4: Do you have a plan in your head of where the story is going before you start writing or do you let it carry you along as you go?

With prose I start out with some big ideas on where I’m going, then as soon as possible I write the ending. Then it’s just a matter of filling in the little ideas in middle. Sounds easy. If it were so, again I’d be much more prolific.

5: What genre are your books and what drew you to that genre?

I feel that when you get a good idea you should write it in the form it best fits, and if you’re a good writer, you’re capable of doing that. I might write a sequel to my sci-fi book, if I can just think up an ending nearly as good as the great one I put in the first book.

6: What dream cast would you like to see playing the characters in your latest book?

The narrator/first mate would be Hugh Lorie, Doc would be Mark Rylance, the captain would be Tom Hughes, and Eddie Redmane would be Reed. It would be an awesome movie. Thinking about it gives me goosebumps.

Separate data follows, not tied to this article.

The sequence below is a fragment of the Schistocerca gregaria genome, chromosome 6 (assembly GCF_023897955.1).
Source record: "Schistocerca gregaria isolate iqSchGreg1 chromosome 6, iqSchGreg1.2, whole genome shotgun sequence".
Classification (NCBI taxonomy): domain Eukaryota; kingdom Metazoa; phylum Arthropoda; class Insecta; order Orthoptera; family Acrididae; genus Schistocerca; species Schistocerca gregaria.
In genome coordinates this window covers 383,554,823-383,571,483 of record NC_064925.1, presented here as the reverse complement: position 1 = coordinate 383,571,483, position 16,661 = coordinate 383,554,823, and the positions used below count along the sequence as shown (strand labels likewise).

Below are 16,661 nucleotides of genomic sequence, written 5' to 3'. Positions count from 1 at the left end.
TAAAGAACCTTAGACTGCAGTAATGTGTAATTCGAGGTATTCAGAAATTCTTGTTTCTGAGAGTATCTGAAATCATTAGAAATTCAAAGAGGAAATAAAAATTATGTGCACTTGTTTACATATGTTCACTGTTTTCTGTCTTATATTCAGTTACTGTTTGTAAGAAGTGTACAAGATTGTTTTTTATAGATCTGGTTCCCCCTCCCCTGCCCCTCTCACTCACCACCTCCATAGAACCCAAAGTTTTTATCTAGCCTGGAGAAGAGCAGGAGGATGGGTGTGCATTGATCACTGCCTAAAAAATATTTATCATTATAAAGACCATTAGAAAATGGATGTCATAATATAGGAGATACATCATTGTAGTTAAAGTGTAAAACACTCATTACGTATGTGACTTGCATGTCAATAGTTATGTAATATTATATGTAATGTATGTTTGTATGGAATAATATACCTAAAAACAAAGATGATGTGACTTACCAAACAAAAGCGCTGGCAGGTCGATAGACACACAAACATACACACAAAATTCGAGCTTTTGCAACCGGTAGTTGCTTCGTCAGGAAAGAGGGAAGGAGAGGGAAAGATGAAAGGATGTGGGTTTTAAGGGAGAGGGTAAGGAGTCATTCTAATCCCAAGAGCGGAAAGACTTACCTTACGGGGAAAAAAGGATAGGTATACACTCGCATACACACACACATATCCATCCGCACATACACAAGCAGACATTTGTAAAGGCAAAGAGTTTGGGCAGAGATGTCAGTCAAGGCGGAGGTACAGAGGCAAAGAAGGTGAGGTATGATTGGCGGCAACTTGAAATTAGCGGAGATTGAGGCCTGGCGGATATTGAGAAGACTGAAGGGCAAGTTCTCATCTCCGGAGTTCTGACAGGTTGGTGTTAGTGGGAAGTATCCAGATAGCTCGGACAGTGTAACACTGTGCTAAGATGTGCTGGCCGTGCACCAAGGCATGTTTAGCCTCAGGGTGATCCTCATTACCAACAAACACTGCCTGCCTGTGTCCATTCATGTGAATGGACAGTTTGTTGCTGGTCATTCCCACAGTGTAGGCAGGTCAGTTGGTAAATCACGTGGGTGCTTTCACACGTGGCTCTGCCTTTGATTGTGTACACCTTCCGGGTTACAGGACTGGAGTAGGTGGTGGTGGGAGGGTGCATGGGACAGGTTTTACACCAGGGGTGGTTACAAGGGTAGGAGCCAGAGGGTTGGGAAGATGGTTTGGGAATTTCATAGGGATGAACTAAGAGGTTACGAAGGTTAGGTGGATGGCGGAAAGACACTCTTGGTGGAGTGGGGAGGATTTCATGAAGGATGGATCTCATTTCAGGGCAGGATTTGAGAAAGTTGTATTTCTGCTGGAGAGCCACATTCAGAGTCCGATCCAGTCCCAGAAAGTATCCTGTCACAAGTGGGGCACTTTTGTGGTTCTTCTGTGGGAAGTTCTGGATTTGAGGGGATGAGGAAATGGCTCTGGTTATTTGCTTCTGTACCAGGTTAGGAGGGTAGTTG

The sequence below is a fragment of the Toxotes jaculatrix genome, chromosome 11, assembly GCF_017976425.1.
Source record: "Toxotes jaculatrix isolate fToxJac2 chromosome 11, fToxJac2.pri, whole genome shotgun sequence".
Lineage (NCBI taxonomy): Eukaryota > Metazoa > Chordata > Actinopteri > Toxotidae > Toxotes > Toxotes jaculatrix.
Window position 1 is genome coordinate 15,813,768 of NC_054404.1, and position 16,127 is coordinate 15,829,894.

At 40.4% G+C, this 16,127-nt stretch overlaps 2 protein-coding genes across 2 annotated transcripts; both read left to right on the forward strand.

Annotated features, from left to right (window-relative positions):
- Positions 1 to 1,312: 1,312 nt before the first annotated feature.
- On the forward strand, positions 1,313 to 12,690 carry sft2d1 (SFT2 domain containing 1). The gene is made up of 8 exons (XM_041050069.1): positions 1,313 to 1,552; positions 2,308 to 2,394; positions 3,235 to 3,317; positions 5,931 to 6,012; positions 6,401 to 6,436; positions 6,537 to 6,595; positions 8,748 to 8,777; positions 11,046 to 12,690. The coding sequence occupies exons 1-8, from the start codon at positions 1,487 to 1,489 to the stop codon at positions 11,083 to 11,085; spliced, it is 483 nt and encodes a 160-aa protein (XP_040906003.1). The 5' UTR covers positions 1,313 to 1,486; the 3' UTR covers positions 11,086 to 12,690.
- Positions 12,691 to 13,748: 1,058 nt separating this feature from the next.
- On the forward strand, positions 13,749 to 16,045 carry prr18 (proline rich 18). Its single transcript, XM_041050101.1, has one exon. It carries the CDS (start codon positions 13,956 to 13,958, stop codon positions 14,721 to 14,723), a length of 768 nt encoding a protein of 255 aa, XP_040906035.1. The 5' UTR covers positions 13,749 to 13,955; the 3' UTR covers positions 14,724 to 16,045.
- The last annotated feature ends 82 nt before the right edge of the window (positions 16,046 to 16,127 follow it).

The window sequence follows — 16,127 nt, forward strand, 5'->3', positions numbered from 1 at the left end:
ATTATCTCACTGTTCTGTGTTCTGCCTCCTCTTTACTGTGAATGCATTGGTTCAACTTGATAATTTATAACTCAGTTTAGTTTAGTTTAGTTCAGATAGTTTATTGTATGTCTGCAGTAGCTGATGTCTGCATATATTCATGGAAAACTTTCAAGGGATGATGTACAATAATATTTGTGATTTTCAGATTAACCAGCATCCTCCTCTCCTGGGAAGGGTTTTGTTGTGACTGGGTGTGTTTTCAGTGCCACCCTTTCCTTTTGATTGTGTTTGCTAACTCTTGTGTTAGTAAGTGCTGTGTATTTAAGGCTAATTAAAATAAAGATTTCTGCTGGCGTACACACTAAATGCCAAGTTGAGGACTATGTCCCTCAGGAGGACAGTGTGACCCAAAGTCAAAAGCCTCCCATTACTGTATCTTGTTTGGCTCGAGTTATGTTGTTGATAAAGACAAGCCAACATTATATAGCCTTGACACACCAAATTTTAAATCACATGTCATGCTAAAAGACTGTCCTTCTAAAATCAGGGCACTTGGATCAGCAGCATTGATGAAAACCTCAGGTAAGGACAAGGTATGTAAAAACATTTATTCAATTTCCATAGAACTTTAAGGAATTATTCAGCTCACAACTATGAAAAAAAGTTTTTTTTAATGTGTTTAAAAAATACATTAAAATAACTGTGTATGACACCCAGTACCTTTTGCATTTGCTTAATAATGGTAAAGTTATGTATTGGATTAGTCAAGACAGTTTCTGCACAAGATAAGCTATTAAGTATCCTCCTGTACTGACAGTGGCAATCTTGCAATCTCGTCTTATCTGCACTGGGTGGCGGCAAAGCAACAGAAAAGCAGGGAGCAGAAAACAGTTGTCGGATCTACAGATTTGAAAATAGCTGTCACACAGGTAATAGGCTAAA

7: Do you read much and if so who are your favourite authors.

I used to read much more. Now when I read, I feel like I should be spending the time writing. I also find it difficult to get caught up in a book. I spend too much time being critical of the writer. I do go to the movies, though there are few good ones these days.

8: What book/s are you reading at present?

None. I’ve been too busy writing, editing, making the cover, publishing and now trying to publicizing my Last Voyage a the Vengeferth. I do have a book partially written that I may go back to soon. And it’s nearly spring, time to spend time in the garden on my other hobby—hybridizing daylilies.

9: What is your favourite book and why?

Would three do? “One Flew Over the Cuckoo’s Nest”, “The Heart is a Lonely Hunter”, and “To Kill a Mockingbird”. It’s hard to say why. I just hope to write something nearly as good someday.  

10: What advice would you give for someone thinking about becoming a writer?

Stop thinking and start writing. So many people are out there saying that they’re someday going to write a book. Find a writing group to join. Don’t quit your day job.

11: What are the best Social Media Sites for people to find out about you and your work?  

My full bio is on my Amazon site. My website: has all but my latest book on it. I can’t get on there to edit it.

About the Author: